This investigative case module was prepared as part of a BioQUEST faculty development workshop entitled Faculty Workshop: Implementing Investigative Cases and Technology in Biology and Chemistry at Center for Science Education in August 2004. The cases, resources, and implementation strategies were developed by participants for use with their own students. We invite you to adopt and adapt the following materials.

The BioQUEST Curriculum Consortium is committed to the reform of undergraduate biology instruction through an emphasis on engaging students in realistic scientific practices. This approach is sometimes characterized as an inquiry driven approach and is captured in BioQUEST's three P's (problem-posing, problem-solving, and peer-persuasion). As part of this workshop groups of faculty were encouraged to initiate innovative curricular projects. We are sharing these works in progress in the hope that they will stimulate further exploration, collaboration and development. Please see the following links for additional information:

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Investigative Cases
The Case: Smelly Fish

Amy, a graduate student working in an environmental lab at Southern University, has to come up with a research proposal. Southern University is located on the gulf coast of Florida. Recently there has been an increase in reported incidences of marine death at a nearby beach that is in close proximity to an electric company. The utility plant produces the majority of the energy supply for the bay area and is situated near the fishkill site. However, the Alafia river is a major waterway that pours into the gulf area. A fertilizer plant is located along this river. The university recently acquired a state of the art mass spectrometer. Amy wonders whether there is a link between the marine deaths and the facilities' activities. She believes that there is a link and begins to investigate the fish deaths using the mass spectrometer as part of her investigation.

Case Author:
Anh Pham Emory University:Center for Science Education

Case Analysis

What are the primary pollutants that are coming from the electric and or fertilizer plant? Are these pollutants toxic to marine life. Do these pollutants accumulate in marine life? What reservoirs are these analyte found? What level of detection does mass spectrometery affords? Will the mass spectrometer be sensitive enough to detect the analyte. Is the analyte ionizeable?

Option: Include a know / need to know chart like the one below:

What do you know?
What do you need to know?

Learning Goals


How to approach a scientific problem. Identify the primary problem and determine what appropriate analytical methods required to solve the problem. Acquire an understanding of mass spectrometry and its limitations as an analytical tool.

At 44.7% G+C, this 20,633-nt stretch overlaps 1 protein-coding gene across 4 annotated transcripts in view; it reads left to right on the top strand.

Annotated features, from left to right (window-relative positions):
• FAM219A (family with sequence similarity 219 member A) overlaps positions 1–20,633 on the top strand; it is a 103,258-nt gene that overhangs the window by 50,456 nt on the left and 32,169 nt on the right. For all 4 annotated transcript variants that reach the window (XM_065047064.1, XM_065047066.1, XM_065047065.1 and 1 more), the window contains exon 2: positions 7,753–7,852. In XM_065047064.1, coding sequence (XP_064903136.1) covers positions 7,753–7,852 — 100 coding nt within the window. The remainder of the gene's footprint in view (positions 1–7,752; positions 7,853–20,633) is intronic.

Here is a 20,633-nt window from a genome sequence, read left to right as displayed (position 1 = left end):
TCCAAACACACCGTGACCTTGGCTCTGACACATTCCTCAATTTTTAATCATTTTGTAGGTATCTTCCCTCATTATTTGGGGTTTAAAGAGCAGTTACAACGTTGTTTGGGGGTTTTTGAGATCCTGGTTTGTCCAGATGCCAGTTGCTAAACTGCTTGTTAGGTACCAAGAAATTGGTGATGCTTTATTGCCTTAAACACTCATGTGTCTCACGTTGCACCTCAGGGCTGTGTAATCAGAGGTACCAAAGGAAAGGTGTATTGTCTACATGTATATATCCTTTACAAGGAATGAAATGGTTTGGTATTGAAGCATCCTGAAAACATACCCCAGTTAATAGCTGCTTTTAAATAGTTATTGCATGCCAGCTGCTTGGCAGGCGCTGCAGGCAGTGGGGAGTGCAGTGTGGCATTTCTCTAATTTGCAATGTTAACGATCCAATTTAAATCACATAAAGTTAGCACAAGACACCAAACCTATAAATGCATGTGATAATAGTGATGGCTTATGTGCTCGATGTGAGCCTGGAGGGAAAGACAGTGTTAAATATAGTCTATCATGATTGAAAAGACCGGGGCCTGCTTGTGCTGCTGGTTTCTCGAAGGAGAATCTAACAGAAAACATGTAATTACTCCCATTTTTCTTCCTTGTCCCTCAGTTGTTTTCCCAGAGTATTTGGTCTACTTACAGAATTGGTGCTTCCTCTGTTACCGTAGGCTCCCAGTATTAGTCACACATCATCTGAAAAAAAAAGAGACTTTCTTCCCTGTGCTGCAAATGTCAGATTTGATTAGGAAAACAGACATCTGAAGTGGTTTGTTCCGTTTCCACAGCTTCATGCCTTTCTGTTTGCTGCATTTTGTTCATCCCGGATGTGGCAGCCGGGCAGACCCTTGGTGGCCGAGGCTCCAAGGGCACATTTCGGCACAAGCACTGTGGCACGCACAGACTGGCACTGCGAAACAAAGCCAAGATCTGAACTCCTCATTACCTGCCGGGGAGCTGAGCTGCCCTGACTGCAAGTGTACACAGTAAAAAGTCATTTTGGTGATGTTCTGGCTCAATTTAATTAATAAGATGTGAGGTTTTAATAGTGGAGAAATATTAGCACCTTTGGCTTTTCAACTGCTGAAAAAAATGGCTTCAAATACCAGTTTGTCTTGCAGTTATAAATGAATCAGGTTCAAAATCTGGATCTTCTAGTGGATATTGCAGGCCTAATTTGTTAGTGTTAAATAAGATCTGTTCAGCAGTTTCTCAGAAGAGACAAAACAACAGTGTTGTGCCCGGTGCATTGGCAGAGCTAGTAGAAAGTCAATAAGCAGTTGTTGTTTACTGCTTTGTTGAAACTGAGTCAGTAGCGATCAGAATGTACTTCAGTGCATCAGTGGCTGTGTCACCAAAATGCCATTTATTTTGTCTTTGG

Investigations and Activities

A laboratory is incorporated into the case illustrating the effects of concentration and contaminants on mass spectrometric signal and detection. Samples are prepared and submitted to the university's mass spectrometric facilities. This would allow the survey of MALDI, FAB, and electrospray ionization in mass spectrometry and the limitations of these methods in analyte detection and tolerances.



Tutorials and primers for mass spectrometry are found at:

Pew Commission report on marine pollution in the United States

Students will usually obtain additional references or resources
to help answer or explore their questions.

Special Data Items

1. Fishkill.jpg
2. alafia_map.jpg
3. oceanreport.pdf


Student Products

Write an EPA pamphlet educating the public on the pollutants generated by electric company and industrial fertilizer plants. This pamphlet is prepared in conjunction with producing a ten minute investigative news report that would be found on the local news channel. A project plan is submitted by each group early in the case study. Each group is required to submit a research proposal to obtain funding for the project and present their proposal to the class.

Assessment and Evaluation Plan

The pamphlet/ investigative news report and the project plan will be used to gauge the student's understanding of the project and their progress. The products will help the instructor guide the student in the developing their research proposal. The bulk of the student's assessment will be focused on the proposal and the student's group presentation of their proposal which will also be used to evaluate their assimilation of the various component's of the project. Evaluation will be based on: 10% EPA Pamphlet/Investigative Video 10% Project Outline 30% Oral Presentation (20% Facilatator, 5% Peer, 5% Self) 40% Research Proposal (20% Facilatator, 10% Peer, 10% Self) 10% Classroom Participation and Progress



The case study integrates what students have learned throughout the course. The acitivities test what the tudents have acquired and their maturity in assimilating what they have learned and apllying it to a problem.

Course name:
Likely sequence in syllabus:
Time during term:
Students in course:
Collaborative elements:
Additional notes:




Marine pollution in the United States: oceanreport.pdf

Alafia_map.jpg images/sajn_322.jpg

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